However, something struck me today, when the conversation in a meeting turned to a certain juvenille warlock. One of the engineers present, a dejected looking steatopygous sort in its late 20s or early 30s, said "Don't plan on getting any sleep tonight. Be in line waiting to buy the new H___ P___. Reserved mine."
Now, in some circles, it's fashionable to besmirch the good name of the bespectacled little git-wizard (to borrow a delightful phrase). And I've both thought and agreed with others in the past that there's something slightly odd about people who are purportedly adults, self-consciously holding up their copies of the latest adventure on the train or the bus or in the cafe and trying to look unselfconscious about it. It is, I would assert, far easier to look unassumingly intellectual caught reading a book by Gore Vidal or Henry Miller or Richard Dawkins (to name but three at random). Nevertheless, I wondered: is it possible that these are well-informed citizens, who just happen to have been caught up in the story? Were they otherwise intellectually bright and shiny and active?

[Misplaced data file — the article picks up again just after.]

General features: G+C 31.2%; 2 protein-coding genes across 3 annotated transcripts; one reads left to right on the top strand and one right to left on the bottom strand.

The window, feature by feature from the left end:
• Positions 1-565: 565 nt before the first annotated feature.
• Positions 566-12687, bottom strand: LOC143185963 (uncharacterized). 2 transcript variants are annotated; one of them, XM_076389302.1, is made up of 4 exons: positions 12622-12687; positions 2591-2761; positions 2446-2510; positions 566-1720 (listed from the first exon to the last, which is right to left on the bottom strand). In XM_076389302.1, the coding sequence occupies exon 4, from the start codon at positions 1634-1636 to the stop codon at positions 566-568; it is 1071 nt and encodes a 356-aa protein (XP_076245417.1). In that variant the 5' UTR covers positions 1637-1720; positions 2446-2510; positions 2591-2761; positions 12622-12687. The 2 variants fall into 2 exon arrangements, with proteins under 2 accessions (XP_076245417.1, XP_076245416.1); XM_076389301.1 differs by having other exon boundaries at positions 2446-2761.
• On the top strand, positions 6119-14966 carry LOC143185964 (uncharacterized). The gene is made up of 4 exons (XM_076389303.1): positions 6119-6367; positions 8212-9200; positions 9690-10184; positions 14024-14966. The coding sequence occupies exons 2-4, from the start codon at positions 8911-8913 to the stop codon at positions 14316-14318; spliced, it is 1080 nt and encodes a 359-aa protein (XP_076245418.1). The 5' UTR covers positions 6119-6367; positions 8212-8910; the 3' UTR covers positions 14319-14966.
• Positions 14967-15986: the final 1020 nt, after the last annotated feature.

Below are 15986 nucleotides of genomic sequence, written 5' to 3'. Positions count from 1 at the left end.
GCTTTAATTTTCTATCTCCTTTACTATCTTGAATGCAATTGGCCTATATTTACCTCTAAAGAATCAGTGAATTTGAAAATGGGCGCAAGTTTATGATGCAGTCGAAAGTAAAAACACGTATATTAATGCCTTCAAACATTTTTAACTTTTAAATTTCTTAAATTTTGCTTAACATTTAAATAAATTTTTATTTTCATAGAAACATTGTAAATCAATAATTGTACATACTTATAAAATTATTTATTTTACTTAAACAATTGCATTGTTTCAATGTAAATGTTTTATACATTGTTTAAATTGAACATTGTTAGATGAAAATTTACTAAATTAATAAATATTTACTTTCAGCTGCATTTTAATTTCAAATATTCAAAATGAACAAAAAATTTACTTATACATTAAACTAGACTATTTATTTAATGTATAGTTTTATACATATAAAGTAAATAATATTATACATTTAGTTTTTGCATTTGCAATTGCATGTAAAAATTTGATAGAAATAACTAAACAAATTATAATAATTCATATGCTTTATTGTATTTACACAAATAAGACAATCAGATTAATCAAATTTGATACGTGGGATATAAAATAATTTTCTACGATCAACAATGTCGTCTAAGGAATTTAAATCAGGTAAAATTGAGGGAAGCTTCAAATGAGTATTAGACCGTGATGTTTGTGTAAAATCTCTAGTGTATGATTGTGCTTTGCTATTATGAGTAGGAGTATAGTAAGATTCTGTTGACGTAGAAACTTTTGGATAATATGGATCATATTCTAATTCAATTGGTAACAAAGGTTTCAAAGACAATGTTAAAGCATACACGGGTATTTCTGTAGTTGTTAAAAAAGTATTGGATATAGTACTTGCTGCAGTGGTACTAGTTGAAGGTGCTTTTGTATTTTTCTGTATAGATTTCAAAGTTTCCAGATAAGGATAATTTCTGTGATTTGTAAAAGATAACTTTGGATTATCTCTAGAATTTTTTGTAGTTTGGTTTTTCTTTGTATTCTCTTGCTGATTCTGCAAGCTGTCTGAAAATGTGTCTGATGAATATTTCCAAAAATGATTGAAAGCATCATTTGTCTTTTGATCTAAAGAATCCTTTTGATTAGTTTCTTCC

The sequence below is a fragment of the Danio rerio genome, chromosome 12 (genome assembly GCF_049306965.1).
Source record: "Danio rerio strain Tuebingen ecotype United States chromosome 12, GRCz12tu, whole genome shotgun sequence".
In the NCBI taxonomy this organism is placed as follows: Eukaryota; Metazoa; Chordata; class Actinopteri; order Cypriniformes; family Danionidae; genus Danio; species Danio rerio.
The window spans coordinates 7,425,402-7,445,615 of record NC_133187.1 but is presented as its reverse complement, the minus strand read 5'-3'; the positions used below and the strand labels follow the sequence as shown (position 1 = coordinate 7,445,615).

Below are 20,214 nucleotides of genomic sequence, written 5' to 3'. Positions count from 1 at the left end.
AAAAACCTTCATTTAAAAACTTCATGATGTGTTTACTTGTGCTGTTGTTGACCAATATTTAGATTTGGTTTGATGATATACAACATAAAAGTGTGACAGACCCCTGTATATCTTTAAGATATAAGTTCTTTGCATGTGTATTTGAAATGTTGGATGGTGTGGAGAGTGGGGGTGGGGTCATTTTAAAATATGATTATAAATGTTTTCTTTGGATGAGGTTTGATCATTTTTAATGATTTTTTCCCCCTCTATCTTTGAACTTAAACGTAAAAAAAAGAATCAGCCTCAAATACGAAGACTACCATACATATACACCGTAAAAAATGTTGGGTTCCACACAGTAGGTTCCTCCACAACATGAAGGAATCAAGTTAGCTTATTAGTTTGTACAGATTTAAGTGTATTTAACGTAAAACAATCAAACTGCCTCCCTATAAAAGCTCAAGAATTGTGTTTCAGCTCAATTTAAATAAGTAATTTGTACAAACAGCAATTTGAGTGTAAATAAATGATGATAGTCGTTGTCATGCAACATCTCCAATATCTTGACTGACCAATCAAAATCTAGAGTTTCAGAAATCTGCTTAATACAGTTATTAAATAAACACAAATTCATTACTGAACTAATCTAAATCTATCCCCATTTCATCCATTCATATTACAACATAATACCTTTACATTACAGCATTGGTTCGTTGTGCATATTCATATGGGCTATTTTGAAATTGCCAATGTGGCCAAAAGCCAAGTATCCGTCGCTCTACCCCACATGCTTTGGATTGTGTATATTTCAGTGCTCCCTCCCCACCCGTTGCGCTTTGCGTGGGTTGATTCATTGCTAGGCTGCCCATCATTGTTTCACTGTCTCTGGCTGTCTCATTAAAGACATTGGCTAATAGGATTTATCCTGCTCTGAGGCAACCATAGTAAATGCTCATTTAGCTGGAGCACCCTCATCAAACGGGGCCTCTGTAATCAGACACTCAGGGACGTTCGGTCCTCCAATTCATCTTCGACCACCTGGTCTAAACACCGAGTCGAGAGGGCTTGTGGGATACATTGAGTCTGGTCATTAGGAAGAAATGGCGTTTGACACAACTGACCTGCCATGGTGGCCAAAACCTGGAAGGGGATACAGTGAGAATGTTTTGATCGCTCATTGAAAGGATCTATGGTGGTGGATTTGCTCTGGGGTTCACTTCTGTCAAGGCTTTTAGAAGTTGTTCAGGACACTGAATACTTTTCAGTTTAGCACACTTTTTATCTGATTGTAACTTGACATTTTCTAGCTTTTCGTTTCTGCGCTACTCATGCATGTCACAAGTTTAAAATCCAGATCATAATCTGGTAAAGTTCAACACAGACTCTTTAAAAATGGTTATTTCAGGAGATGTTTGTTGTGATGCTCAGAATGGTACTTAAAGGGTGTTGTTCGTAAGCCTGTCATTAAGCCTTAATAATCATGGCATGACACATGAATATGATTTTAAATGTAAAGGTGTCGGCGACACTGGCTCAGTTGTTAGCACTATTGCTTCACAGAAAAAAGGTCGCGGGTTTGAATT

Now I grant you, right out of the box, that the sort of mind which would be aware of the anniversary of the first time a human being put foot on another world, even one so close and familiar as the moon, is probably uncommon. Thirty-eight years later, yes, it's an unfair question. I know that. This post might even qualify as a straw-man arguement, or a self-indulgent and self-fulfilling prophecy, but I still find it interesting. The excitement engendered by the Apollo era is not what it was, and I can understand that. The trivialisation of space travel has been the death of manned space flight - instead of making it seem to be a grand adventure, it has become something more of a seemingly extravagant expense. The idea of useful research being done on a ramshackle construction like the ISS is slightly risible (although we can hope that much good comes of it), and practically light-years away from the elegant wheel projected in "2001" - how optimistic we were, then! And how quickly optimism dies: how quickly the deeds of the past are forgotten for the transient pleasures of a regression to childhood and some mediocre prose.
So no, I won't be queuing tonight. P___-mania will not take me, although, as I've said, I'll read the book eventually, if for no other reason than to look for editing and grammar mistakes (because, let's face it, I'm clearly a killjoy). But instead, tonight I will be outside, pointing a telescope at the distant face of the moon and thinking of what was... and what might have been.